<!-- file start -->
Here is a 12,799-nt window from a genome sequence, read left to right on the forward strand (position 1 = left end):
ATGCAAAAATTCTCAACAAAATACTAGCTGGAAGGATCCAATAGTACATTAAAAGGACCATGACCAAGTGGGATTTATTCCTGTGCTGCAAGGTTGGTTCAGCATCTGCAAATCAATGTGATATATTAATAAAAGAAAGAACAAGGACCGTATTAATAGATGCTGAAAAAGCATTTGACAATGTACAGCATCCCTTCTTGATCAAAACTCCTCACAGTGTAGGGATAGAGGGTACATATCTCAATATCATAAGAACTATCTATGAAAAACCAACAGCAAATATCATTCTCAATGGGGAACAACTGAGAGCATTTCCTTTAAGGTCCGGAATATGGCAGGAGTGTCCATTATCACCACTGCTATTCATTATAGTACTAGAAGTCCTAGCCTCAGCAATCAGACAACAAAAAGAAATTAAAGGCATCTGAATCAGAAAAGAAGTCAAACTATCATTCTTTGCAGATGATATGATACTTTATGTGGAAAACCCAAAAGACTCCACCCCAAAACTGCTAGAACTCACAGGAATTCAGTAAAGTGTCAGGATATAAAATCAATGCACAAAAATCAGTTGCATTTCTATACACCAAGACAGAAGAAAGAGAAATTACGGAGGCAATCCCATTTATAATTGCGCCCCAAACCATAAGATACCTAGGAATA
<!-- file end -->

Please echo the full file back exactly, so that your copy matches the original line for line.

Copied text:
Here is a 12,799-nt window from a genome sequence, read left to right on the forward strand (position 1 = left end):
ATGCAAAAATTCTCAACAAAATACTAGCTGGAAGGATCCAATAGTACATTAAAAGGACCATGACCAAGTGGGATTTATTCCTGTGCTGCAAGGTTGGTTCAGCATCTGCAAATCAATGTGATATATTAATAAAAGAAAGAACAAGGACCGTATTAATAGATGCTGAAAAAGCATTTGACAATGTACAGCATCCCTTCTTGATCAAAACTCCTCACAGTGTAGGGATAGAGGGTACATATCTCAATATCATAAGAACTATCTATGAAAAACCAACAGCAAATATCATTCTCAATGGGGAACAACTGAGAGCATTTCCTTTAAGGTCCGGAATATGGCAGGAGTGTCCATTATCACCACTGCTATTCATTATAGTACTAGAAGTCCTAGCCTCAGCAATCAGACAACAAAAAGAAATTAAAGGCATCTGAATCAGAAAAGAAGTCAAACTATCATTCTTTGCAGATGATATGATACTTTATGTGGAAAACCCAAAAGACTCCACCCCAAAACTGCTAGAACTCACAGGAATTCAGTAAAGTGTCAGGATATAAAATCAATGCACAAAAATCAGTTGCATTTCTATACACCAAGACAGAAGAAAGAGAAATTACGGAGGCAATCCCATTTATAATTGCGCCCCAAACCATAAGATACCTAGGAATA